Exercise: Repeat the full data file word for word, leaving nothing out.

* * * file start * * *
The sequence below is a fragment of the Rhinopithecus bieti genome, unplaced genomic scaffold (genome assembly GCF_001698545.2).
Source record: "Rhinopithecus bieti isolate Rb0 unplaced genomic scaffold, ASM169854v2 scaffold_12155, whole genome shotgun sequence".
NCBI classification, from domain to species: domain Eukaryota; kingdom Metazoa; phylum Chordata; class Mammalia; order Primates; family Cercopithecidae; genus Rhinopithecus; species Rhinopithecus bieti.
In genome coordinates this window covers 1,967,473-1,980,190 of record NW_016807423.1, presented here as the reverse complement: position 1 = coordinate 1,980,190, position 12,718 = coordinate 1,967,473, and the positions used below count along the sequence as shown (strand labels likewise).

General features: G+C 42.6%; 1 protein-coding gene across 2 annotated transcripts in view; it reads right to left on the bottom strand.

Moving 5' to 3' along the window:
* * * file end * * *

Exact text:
The sequence below is a fragment of the Rhinopithecus bieti genome, unplaced genomic scaffold (genome assembly GCF_001698545.2).
Source record: "Rhinopithecus bieti isolate Rb0 unplaced genomic scaffold, ASM169854v2 scaffold_12155, whole genome shotgun sequence".
NCBI classification, from domain to species: domain Eukaryota; kingdom Metazoa; phylum Chordata; class Mammalia; order Primates; family Cercopithecidae; genus Rhinopithecus; species Rhinopithecus bieti.
In genome coordinates this window covers 1,967,473-1,980,190 of record NW_016807423.1, presented here as the reverse complement: position 1 = coordinate 1,980,190, position 12,718 = coordinate 1,967,473, and the positions used below count along the sequence as shown (strand labels likewise).

General features: G+C 42.6%; 1 protein-coding gene across 2 annotated transcripts in view; it reads right to left on the bottom strand.

Moving 5' to 3' along the window: